Highwaymen gallop away with title with two games to spare
Maidstone Men's 5s 0 BEHC Highwaymen 3
The stuff of dreams.
The delayed end-of-day 4.30 pushback (after the usual accumulated hold-ups during the day) meant that the floodlights were already starting to take affect during the warm-up to what was the Highwaymen's biggest ever league match. With Herne Bay winning at home earlier in the day and keeping the championship race open, the Highwaymen were going to have to get the vital last three points on the pitch the hard way, against a very impressive and well-coached Maidstone development side. Most Premier League footy matches had therefore reached injury time and England and France not even contested their first scrum when the visitors lost the toss and the umpires gave the usual two-minute warning. The pre-match speech was stirring stuff indeed, and apparently at least two of the squad remained awake for most of it, whilst match-day manager, Mark Ainley, just about held it together tactically and factually, whilst struggling to come to terms with both substitutes being called Robinson, yet being unrelated. Game on ...
Once again, it was a tremendous match between two very good sides. The hockey has been excellent in Division 3 this season, with very little between the 10 teams, and with some - at times - decent quality stuff on view, and this was no exception. In the absence of centre-back Steve Miller, Matt Wilde once more stepped into the breach and never put a foot wrong, despite having his finger taped up by the part-time physio shortly before the start. Greg Dowse was back again on the left side of midfield after a one-match-absence, and was his usual unflustered, hard-working and highly-effective self, whilst Chris Bernard started on the right and put in some telling passes, doubtless happy not to be banished to defensive duties for a change. With Graham Green tirelessly patrolling the midfield, and Peter Robinson proving a highly-effective impact substitution form the bench, the midfield was a strong unit even without its other two stand-out performers: Chris Hall covered just about every proverbial blade of grass (or inch of shag-pile astro) in his endeavours for the team, whilst Ravi Wickramasuriya looked like he had just returned from the Winter Olympics, slaloming down the right wing at full tilt and literally launching himself into the D at every opportunity. The team is a completely different entity with a fully-fit Ravi firing on all cylinders and ripping up the right wing. It was no surprise that it was his cross after half an hour of numerous near-misses that lead to the team's second goal 10 minutes after half-time and - at last - offered some breathing-space to the men in red.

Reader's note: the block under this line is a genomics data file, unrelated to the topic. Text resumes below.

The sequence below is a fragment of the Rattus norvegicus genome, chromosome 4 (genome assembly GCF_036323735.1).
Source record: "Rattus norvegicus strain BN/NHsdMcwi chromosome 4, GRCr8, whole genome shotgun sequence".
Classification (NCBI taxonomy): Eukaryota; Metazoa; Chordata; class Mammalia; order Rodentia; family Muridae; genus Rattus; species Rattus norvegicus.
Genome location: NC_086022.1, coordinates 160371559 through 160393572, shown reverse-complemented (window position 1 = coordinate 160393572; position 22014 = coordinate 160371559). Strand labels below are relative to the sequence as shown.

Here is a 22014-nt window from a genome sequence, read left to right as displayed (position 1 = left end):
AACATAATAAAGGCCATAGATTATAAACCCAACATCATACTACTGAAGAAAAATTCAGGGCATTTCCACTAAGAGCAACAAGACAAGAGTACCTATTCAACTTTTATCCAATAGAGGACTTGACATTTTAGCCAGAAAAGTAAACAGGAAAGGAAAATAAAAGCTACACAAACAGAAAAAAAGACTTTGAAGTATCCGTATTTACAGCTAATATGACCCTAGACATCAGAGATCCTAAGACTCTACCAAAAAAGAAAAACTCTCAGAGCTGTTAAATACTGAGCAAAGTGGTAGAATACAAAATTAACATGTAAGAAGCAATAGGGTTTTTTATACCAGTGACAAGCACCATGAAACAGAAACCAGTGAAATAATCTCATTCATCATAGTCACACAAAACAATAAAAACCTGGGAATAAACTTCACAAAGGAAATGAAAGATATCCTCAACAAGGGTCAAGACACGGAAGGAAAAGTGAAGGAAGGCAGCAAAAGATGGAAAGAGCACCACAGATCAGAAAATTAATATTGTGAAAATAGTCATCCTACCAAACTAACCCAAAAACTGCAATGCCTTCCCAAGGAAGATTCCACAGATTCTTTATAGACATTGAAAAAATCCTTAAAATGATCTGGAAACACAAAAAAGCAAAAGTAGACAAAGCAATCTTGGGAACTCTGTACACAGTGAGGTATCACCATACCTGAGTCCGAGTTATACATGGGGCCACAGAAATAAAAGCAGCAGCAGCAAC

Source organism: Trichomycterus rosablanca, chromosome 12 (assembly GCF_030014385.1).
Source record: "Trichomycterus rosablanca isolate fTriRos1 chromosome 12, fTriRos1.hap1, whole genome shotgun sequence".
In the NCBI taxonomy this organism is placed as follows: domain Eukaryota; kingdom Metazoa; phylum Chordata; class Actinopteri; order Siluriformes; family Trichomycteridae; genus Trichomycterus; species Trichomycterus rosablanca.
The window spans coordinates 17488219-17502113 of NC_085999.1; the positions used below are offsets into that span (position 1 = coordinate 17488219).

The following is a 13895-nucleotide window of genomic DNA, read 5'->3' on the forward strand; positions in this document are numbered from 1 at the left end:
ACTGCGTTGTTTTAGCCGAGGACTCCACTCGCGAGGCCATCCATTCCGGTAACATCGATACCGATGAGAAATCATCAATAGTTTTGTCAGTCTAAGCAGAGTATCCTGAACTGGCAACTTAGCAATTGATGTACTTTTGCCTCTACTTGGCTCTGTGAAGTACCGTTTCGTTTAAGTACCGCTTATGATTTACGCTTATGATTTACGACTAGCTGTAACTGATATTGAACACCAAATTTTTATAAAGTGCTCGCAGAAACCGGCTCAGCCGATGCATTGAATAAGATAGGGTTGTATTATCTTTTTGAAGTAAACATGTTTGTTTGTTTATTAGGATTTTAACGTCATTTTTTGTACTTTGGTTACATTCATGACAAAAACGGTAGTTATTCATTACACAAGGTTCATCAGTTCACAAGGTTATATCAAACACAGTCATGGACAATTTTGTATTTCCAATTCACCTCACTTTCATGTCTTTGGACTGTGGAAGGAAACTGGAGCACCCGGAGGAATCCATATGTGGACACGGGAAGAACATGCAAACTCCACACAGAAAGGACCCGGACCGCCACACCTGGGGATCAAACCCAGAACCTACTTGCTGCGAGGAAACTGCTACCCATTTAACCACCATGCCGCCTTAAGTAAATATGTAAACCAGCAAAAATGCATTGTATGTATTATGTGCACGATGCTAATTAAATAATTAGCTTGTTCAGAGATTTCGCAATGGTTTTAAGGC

Not surprisingly, it was the resurgent Pat Gainey, a key factor in the team's improved fortunes in 2017-2018, who netted both the first and second goals, before Chris Hall got some reward for his multiple endeavours on the hour-mark by bundling in a near-post effort amongst a tangle of limbs and body armour with the home keeper. Matt Robinson's introduction from the bench brought a huge burst of pace into proceedings, and he very nearly scored the goal of the season with a screaming first-time shot that only narrowly cleared the crossbar.
The defence does not always get the plaudits it deserves, but once again they were immense yesterday, conceding not one solitary short corner during the full 70 minutes. Phil Kinch put in yet another massive performance - metaphorically, and literally - breaking up opposition attacks at will and setting up counter-attacking plays from the back on numerous occasions, while the evergreen Richard Cleall kept the door bolted firmly-shut in front of the back three, as always cleverly disguised in non-regulation kit and naked of shins. Special mention once more must go to the team's perennial Saga Tours rep, keeper Tom Conway, the only member of the squad whose age begins with a "2", rather than the customary "4", "5", or "6". He has been wonderful all season, pulling off saves, kicking, directing and generally keeping everyone amused during his conscious moments, but joking aside ... the Highwaymen's excellent defensive record owes no small debt to Tom's commitment, consistency, good reading of the game, and the ability to do all the unspectacular things so well, which may go unnoticed further up the field, but not by his defensive colleagues. And that is quite apart from the odd blinding save. His voice even reached the level of two decibels at one point this season when he was particularly agitated.